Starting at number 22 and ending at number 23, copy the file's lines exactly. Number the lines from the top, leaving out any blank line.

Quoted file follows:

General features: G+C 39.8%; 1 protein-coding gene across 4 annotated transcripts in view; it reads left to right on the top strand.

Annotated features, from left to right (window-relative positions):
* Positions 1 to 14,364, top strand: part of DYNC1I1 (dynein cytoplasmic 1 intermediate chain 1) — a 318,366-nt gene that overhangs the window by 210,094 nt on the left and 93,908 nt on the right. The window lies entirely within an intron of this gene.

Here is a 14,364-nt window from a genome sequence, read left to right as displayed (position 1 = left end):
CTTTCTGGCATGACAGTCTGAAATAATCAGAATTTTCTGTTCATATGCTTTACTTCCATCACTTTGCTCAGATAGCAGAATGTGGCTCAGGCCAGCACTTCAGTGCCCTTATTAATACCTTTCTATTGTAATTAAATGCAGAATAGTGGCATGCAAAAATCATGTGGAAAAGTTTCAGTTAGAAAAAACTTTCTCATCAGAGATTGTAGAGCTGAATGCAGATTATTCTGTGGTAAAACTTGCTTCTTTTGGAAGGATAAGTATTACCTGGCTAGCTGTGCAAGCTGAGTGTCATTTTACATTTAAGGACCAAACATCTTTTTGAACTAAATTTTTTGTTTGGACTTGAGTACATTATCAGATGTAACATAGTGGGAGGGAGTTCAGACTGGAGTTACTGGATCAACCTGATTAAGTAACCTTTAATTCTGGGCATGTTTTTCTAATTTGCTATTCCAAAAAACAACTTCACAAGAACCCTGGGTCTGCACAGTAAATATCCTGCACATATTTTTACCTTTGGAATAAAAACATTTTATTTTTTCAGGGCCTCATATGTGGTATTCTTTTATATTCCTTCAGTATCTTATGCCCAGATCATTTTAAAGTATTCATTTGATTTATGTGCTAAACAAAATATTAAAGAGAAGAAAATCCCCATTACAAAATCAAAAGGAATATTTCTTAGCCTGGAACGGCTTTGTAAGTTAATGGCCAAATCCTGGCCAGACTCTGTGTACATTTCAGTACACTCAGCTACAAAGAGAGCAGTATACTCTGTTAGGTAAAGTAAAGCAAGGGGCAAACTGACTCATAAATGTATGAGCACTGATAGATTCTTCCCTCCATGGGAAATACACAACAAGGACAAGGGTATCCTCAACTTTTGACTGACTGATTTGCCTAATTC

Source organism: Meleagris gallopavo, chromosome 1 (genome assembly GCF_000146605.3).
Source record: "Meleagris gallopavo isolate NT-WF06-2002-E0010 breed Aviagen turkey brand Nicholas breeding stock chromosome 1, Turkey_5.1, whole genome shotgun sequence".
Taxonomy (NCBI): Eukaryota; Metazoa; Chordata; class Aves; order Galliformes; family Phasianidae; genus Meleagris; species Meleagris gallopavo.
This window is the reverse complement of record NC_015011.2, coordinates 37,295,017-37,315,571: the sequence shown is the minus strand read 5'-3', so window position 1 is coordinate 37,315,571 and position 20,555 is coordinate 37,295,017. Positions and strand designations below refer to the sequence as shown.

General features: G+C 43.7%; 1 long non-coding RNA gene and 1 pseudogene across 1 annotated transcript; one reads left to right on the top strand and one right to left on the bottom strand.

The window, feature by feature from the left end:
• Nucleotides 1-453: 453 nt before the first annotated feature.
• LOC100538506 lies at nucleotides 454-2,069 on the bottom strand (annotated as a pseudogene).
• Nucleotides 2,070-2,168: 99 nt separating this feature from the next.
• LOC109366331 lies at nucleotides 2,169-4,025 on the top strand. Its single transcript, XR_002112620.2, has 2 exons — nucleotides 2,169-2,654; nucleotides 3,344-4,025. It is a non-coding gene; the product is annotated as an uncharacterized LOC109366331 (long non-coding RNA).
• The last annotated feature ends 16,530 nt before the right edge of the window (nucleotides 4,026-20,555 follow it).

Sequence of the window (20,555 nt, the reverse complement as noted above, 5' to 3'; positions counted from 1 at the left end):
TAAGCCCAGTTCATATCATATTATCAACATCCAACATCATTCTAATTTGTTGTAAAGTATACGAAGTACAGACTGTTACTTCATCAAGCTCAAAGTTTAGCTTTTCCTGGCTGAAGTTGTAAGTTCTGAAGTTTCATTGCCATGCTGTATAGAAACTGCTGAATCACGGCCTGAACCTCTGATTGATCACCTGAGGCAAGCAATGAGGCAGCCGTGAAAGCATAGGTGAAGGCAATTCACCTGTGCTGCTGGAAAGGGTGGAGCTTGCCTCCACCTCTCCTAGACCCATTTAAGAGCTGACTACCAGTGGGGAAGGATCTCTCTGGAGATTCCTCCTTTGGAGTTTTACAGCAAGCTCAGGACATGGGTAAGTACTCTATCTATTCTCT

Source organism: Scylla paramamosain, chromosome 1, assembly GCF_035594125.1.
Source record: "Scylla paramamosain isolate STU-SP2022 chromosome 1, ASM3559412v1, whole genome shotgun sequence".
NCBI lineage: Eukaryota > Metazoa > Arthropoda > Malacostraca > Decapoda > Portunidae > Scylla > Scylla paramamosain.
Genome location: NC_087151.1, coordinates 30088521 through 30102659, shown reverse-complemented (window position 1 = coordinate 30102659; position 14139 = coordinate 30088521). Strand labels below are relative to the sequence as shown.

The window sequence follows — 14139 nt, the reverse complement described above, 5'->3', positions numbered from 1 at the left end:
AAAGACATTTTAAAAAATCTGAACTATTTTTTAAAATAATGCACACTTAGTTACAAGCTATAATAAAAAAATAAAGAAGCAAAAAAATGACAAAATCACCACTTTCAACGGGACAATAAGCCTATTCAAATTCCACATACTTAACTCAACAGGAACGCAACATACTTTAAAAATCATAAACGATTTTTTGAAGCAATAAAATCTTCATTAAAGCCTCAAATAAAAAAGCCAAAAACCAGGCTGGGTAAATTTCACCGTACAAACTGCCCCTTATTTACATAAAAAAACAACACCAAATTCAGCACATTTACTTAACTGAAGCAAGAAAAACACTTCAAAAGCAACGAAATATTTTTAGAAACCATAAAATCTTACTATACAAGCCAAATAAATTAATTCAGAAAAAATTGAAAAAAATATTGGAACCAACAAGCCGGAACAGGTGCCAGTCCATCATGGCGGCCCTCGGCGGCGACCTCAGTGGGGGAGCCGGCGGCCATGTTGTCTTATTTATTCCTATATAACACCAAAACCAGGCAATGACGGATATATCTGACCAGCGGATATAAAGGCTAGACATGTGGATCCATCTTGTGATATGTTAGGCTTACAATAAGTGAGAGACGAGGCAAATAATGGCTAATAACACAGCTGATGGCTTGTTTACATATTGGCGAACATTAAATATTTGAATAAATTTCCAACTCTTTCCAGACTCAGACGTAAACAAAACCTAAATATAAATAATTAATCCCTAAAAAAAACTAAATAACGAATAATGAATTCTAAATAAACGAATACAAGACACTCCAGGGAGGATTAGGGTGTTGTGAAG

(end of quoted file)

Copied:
Genome location: NC_087151.1, coordinates 30088521 through 30102659, shown reverse-complemented (window position 1 = coordinate 30102659; position 14139 = coordinate 30088521). Strand labels below are relative to the sequence as shown.

The window sequence follows — 14139 nt, the reverse complement described above, 5'->3', positions numbered from 1 at the left end: